Abdul Basit , University of Washington, Seattle, WA
Hay Young Zhang , University of Washington, Seattle, WA
Deepak Kumar Bhatt , University of Washington, Seattle, WA
John K Amory , University of Washington, Seattle, WA
Bhagwat Prasad , University of Washington, Seattle, WA

Background and objectives: Testosterone (T) undergoes extensive and highly variable first-past metabolism with an oral bioavailability of 2-8% (1). While the major fraction of the oral dose is excreted as a glucuronide metabolite (2), its complete metabolic fate and subsequent effect on the endogenous steroid metabolomics is not well characterized. The aim of this study was to elucidate the effect of oral testosterone on the plasma steroid metabolome using a fully validated LC-MS/MS method.

Methods: Seven healthy male volunteers with mean age 24.2 ± 8.7 years were recruited. T emulsion in sesame oil, mixed with large volume of milk, was administered orally to human subjects with experimental hypogonadism as described previously (3). The blood samples were collected and the plasma was isolated and stored in -80 ºC until LC-MS/MS analysis. Steroids and their metabolites were extracted from plasma using protein precipitation followed by solid-phase extraction. Steroids were analyzed by AB SCIEX 6500 MS/MS. Other than T, following metabolites were measured: testosterone glucuronide (TG), androstenedione (AED), androsterone (A), androsterone glucuronide (AG) and dihydrotestosterone (DHT) (Fig 1a). Pharmacokinetics data were analyzed using the non-compartment method (Phoenix, Certara, Princeton, NJ). A UGT2B17 genotype-guided in vitro analysis of metabolic clearance of T and DHT was also performed in the human liver microsomes.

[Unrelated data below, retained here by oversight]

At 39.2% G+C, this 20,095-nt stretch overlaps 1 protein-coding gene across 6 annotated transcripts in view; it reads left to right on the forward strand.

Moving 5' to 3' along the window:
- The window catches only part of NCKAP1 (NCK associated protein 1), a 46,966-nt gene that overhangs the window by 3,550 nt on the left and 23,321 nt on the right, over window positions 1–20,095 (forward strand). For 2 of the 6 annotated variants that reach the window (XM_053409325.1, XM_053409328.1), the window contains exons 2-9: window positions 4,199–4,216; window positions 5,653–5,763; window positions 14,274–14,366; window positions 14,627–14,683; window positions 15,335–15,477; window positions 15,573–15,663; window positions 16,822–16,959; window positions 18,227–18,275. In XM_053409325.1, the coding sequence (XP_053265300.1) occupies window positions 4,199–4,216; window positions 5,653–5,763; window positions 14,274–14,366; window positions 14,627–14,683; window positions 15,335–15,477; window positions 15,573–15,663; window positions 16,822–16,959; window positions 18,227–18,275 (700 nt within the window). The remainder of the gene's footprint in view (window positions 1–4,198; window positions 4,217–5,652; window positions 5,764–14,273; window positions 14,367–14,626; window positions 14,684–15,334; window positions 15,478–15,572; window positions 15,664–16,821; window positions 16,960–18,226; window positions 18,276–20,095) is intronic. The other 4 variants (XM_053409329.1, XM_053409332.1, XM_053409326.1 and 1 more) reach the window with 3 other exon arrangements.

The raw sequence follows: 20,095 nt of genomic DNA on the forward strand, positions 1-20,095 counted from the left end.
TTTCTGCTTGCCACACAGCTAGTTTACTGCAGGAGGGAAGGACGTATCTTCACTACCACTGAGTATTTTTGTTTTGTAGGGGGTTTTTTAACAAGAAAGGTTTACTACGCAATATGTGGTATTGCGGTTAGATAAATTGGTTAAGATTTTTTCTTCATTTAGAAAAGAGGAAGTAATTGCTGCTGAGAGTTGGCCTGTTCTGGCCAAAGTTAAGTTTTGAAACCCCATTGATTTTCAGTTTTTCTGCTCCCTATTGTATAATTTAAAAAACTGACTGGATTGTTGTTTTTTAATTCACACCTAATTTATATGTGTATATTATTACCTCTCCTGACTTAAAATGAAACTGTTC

The mean area under the curve (AUC) with SD for T after oral dosing was 178 ± 74.95 nmol.h/L, with a huge interindividual variability ranging from 35.57 to 246.83 nmol.h/L. The mean AUC of conjugated steroids (TG and AG) was 80-and 376- fold higher than T AUC. A modest increase was also observed in AUC of all unconjugated T metabolites, i.e., AED, A and DHT. However, 6-β OH-T, which is formed in vitro by CYP3A4, was below limit of quantification (0.1 ng/ml). Significant interindividual variability in Cmax and Tmax values was observed for T (16.75 ± 11.08 nmol/L and 4 hr) and for TG (1937.26 ± 1257.42 nmol/L, 1 hr) (Fig. 1a). Complementary in vitro data confirmed UGT2B17 as a major contributor to T-glucuronidation.


Our results confirmed the importance of glucuronidation in the first-pass metabolism of T. In addition to TG formation, we found that T to AG conversion (Fig. 1b) is an important mechanism of the low oral bioavailability of T. These data are important for the development of oral testosterone therapy as well as for doping control regulations. Testosterone PK and steroid metabolomics data analyses with 200 and 400 mg oral dose (with and without dutasteride, a dual inhibitor of 5α reductase) are ongoing and will be presented.


1)    Tauber, U. Schroder, K. Dusterberg, B. Matthes, H. Absolute bioavailability of testosterone after oral administration of testosterone-undecanoate and testosterone. Eur J Drug Metab Pharmacokinet. 1986 Apr-Jun;11(2):145-9.

2)    Korenman, S. G. Lipsett, M. B. Is Testosterone Glucuronoside Uniquely Derived from Plasma Testosterone? J Clin Invest. 1964. Vol. 43, No. 11, 2125-31

3)    Amory, J. K. Bremner, W. J. Oral testosterone in oil plus dutasteride in men: a pharmacokinetic study. J Clin Endocrinol Metab, May 2005, 90(5):2610–2617.